I highlighted two fires of interest. First, the Okanogan Complex, containing more than 400 of the 1,000 square miles burning mostly out of control in central Washington State, and second, the Sheep Fire in central Montana, which poses a threat to a national treasure, the Izaak Walton Inn.
Click here to learn more about this precision flying squadron.
Okanogan Complex who have been on the job non-stop for weeks, enduring days of more than 100 degrees.
Some 200 personnel from Joint Base Lewis-McChord south of Tacoma have supplied additional assets. And a cadre of firefighters from New Zealand and Australia, who, themselves have been plagued with increasing fires over the past few years.
Great Northern's James J. Hill sent surveyor John Frank Stevens to plot a railroad route over the Rockies. Stevens rode the rail to Havre, then took off cross-country to the Blackfoot Indian Agency at Browning, where he tried to hire guides. But none would take him to the low pass west of Browning, refusing because the pass was home to evil spirits.
Stephens' numerous engineering accomplishments are impressive.
Track Profile, Marias Pass, 1962.
The origins of Essex date back to 1889, the year Montana achieved statehood. Essex boomed with railroad workers on the western flanks of the pass. The workers patrolled the rail, tended water tanks, filled coal chutes, shoveled snow, and, occasionally, took a " helper" engine up the pass to pull a struggling train over the top.
Until 1930, there was no road linking East Glacier and West Glacier, and cars had to be shipped by rail for $6 each over the pass. But World War II interrupted Hill's plans, and the third park entrance never was built, leaving this island of elegance amid the wild and snow-topped peaks.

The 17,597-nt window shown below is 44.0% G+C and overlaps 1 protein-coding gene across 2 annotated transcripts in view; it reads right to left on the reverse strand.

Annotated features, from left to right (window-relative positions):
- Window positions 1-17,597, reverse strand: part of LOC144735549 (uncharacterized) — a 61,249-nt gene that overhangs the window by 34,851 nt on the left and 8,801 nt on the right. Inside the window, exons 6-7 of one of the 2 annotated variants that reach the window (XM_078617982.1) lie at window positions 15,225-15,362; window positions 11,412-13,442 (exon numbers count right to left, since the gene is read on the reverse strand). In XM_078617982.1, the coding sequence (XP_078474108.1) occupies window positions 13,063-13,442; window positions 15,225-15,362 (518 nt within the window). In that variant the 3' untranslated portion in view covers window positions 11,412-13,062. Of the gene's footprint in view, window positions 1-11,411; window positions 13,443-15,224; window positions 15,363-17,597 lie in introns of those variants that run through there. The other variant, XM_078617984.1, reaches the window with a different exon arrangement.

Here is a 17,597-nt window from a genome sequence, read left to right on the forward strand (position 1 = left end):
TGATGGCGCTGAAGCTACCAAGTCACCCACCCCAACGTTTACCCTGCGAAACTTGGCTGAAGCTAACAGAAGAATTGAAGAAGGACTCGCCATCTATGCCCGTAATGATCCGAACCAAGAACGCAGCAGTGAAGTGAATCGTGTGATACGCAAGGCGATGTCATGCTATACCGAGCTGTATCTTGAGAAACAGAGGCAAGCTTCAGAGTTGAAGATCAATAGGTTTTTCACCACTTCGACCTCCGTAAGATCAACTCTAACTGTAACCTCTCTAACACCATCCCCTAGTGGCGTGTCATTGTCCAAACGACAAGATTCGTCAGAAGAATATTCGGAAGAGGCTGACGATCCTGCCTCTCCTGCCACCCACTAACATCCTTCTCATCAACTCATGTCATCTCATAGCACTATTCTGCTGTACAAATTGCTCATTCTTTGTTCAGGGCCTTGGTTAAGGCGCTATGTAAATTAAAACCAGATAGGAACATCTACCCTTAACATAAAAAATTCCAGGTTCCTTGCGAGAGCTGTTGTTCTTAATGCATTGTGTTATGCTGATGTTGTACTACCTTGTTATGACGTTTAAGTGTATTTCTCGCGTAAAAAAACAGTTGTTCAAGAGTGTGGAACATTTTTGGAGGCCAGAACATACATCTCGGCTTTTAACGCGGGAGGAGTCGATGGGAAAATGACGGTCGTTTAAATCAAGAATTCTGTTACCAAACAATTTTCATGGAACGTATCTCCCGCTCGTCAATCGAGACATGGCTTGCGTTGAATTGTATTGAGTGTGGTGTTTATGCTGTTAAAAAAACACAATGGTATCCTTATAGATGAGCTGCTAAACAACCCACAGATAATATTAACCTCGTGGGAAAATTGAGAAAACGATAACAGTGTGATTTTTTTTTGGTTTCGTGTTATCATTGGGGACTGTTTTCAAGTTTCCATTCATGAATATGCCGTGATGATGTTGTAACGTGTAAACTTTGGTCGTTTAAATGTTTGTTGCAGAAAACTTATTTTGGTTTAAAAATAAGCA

"James Willard Schultz, the 19th century author who grew famous for living much of his life among the Blackfoot Indians, gave the place its moniker, honoring the area's fine fishing as well as a fine fisherman from days gone by. Schultz named the inn - and the railroad siding - after the patron saint of fishermen, Sir Izaak Walton, who penned " The Compleat Angler" in 1653.
"The Izaak Walton was beautiful, without a doubt, but as train travel gave way to automobiles and airplanes, Essex began to shrink tight around the stylish inn. For years, the few passengers aboard Amtrak rumbled past the flag stop, waving at the employees gathered outside the inn, while automobiles raced past on the nearby highway.
"That is, until residents decided to cash in on the one natural resource they had in abundance. About 240 inches of snow fall on the Izaak Walton in an average year - more than 400 inches may fall in a big winter.
"The 33 rooms and four " cabins" (actually cabooses) fill with cross-country skiers from November to May. In the spring, travelers come to walk through wildflowers. Summer brings park visitors who want to hike and climb and raft the nearby Middle Fork of the Flathead River. In the fall, wildlife and golden larch call people from along the line." (Written by Michael Jamison, of Montana Lee Newspapers.)
The only Official Flag Stop for the Empire Builder Today, the Inn is a popular year-round stop for visitors, especially railroad buffs and cross country skiers. Adjacent to the Izaak Walton Inn is the possibly the most famous locomotive on planet earth - EMD F45 GN 441 - believed to be the only locomotive in the world that has been converted to living space available for rent.
a great tour of the loco-inn. Watch for the west bound freighter in full dynamics ~4:00 into video!
Revelstoke Limited purchased the former Santa Fe F45 in June 2008 and restored it externally as Great Northern 441. (There never was a GN 441. GN's last F45 was 440). It arrived at Essex on August 26, 2009, and became available for lodging in January 2010.
moving firefighters on work trains in and out of the fire area, located just above the Middle Fork of the Flathead River.
See Also: BNSF War Train